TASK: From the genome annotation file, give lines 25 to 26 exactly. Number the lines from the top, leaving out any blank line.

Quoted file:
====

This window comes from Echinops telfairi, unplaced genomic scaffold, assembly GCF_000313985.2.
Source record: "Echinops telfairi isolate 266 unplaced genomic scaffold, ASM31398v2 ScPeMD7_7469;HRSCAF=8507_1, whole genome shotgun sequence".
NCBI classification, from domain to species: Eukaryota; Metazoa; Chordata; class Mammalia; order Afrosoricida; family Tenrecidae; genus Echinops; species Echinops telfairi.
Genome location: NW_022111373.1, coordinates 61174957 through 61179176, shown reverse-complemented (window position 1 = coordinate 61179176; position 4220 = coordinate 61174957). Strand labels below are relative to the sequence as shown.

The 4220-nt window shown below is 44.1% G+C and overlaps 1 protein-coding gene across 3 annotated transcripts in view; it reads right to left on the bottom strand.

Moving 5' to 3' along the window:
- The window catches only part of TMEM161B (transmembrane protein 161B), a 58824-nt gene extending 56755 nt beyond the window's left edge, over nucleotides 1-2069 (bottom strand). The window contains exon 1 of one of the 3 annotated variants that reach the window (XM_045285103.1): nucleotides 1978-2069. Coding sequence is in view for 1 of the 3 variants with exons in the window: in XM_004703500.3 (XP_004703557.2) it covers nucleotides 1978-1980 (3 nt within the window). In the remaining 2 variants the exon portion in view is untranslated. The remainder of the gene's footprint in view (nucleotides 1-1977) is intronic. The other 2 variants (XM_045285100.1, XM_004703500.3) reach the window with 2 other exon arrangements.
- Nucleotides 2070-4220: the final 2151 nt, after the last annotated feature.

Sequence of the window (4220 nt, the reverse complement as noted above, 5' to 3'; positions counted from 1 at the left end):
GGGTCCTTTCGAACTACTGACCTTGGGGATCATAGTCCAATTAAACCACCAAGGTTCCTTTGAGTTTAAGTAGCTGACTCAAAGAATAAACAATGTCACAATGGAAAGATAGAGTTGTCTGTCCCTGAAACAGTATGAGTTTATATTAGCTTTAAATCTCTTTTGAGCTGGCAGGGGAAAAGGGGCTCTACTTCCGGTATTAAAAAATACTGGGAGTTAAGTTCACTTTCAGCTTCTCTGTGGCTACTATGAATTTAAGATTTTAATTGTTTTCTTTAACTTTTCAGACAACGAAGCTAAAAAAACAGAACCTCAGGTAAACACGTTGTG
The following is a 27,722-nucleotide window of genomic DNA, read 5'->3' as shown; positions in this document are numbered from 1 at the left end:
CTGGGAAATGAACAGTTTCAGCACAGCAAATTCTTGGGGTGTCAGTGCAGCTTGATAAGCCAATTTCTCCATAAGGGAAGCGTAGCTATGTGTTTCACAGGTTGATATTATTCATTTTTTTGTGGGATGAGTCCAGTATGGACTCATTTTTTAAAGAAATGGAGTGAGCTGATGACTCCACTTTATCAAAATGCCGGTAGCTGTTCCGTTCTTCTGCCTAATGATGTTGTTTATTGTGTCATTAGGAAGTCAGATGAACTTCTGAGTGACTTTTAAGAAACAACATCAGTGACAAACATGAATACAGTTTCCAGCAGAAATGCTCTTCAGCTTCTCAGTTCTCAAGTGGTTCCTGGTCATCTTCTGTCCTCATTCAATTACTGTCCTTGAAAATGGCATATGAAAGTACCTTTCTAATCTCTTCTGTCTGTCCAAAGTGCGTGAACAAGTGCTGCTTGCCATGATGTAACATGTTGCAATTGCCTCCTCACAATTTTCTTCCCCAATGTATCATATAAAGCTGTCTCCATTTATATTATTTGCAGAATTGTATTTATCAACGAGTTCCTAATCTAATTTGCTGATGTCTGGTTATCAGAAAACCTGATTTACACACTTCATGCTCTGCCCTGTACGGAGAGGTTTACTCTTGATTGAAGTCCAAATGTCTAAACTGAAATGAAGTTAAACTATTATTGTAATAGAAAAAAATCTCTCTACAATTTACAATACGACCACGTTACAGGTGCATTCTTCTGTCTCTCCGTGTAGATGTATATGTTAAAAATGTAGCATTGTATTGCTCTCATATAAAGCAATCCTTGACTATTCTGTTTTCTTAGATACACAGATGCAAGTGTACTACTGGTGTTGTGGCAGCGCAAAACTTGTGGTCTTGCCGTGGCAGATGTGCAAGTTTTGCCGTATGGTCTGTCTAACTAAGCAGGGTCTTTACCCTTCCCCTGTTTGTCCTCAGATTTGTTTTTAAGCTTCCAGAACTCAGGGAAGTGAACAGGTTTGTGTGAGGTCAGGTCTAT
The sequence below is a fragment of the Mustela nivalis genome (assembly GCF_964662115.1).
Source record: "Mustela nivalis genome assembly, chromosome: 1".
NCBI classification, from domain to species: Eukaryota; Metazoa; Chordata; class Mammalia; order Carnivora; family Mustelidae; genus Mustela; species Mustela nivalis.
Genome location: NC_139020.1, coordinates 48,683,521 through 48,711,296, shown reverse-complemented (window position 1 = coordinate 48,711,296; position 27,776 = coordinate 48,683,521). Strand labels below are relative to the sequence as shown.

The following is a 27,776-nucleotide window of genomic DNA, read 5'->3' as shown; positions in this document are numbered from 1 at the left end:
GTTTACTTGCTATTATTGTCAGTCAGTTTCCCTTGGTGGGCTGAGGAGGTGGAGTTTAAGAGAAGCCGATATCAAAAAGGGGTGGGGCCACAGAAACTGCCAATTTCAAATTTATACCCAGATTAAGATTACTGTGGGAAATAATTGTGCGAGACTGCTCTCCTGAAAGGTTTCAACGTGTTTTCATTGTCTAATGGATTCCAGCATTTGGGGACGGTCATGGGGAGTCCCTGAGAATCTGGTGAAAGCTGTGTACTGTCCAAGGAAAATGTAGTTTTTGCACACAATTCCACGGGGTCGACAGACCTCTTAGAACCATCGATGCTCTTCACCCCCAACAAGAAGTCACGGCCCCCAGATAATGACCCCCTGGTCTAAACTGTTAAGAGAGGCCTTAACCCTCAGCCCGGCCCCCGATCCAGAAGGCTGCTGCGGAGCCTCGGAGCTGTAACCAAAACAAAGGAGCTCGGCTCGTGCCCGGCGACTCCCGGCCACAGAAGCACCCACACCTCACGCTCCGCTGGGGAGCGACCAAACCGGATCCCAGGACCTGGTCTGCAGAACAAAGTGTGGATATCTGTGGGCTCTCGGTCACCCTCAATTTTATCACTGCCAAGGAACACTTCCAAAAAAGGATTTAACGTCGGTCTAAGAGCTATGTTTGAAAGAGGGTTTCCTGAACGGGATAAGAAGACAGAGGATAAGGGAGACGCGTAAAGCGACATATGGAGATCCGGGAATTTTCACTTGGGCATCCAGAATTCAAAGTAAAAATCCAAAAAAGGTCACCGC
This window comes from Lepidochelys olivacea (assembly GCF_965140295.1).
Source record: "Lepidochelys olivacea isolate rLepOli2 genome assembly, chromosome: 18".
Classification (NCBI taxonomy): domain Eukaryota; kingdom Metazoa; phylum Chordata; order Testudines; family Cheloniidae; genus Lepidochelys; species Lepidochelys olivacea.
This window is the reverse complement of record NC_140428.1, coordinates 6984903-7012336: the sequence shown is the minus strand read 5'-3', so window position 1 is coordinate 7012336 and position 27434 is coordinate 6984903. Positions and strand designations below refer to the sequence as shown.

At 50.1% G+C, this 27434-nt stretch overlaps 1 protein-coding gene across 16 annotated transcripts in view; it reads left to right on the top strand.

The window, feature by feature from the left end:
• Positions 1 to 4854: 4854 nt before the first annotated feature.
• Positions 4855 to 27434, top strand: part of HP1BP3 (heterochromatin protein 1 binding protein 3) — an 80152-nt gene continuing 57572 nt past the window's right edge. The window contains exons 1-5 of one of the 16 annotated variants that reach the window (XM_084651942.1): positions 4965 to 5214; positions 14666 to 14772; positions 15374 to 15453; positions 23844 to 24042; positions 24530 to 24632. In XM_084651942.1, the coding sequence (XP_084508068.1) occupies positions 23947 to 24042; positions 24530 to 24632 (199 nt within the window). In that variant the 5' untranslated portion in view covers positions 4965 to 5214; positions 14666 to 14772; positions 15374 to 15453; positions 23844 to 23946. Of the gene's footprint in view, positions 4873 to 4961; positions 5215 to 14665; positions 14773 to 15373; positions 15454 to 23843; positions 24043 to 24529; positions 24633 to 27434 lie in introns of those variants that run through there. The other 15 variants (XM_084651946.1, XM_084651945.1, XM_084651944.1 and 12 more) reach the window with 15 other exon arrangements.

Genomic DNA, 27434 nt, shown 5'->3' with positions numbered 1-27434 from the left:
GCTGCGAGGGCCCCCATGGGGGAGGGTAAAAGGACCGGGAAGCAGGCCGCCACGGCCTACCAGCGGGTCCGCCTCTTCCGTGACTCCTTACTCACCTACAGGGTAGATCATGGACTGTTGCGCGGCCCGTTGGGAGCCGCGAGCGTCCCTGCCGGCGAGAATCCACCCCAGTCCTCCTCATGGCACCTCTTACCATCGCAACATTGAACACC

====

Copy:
• Positions 1 to 4854: 4854 nt before the first annotated feature.
• Positions 4855 to 27434, top strand: part of HP1BP3 (heterochromatin protein 1 binding protein 3) — an 80152-nt gene continuing 57572 nt past the window's right edge. The window contains exons 1-5 of one of the 16 annotated variants that reach the window (XM_084651942.1): positions 4965 to 5214; positions 14666 to 14772; positions 15374 to 15453; positions 23844 to 24042; positions 24530 to 24632. In XM_084651942.1, the coding sequence (XP_084508068.1) occupies positions 23947 to 24042; positions 24530 to 24632 (199 nt within the window). In that variant the 5' untranslated portion in view covers positions 4965 to 5214; positions 14666 to 14772; positions 15374 to 15453; positions 23844 to 23946. Of the gene's footprint in view, positions 4873 to 4961; positions 5215 to 14665; positions 14773 to 15373; positions 15454 to 23843; positions 24043 to 24529; positions 24633 to 27434 lie in introns of those variants that run through there. The other 15 variants (XM_084651946.1, XM_084651945.1, XM_084651944.1 and 12 more) reach the window with 15 other exon arrangements.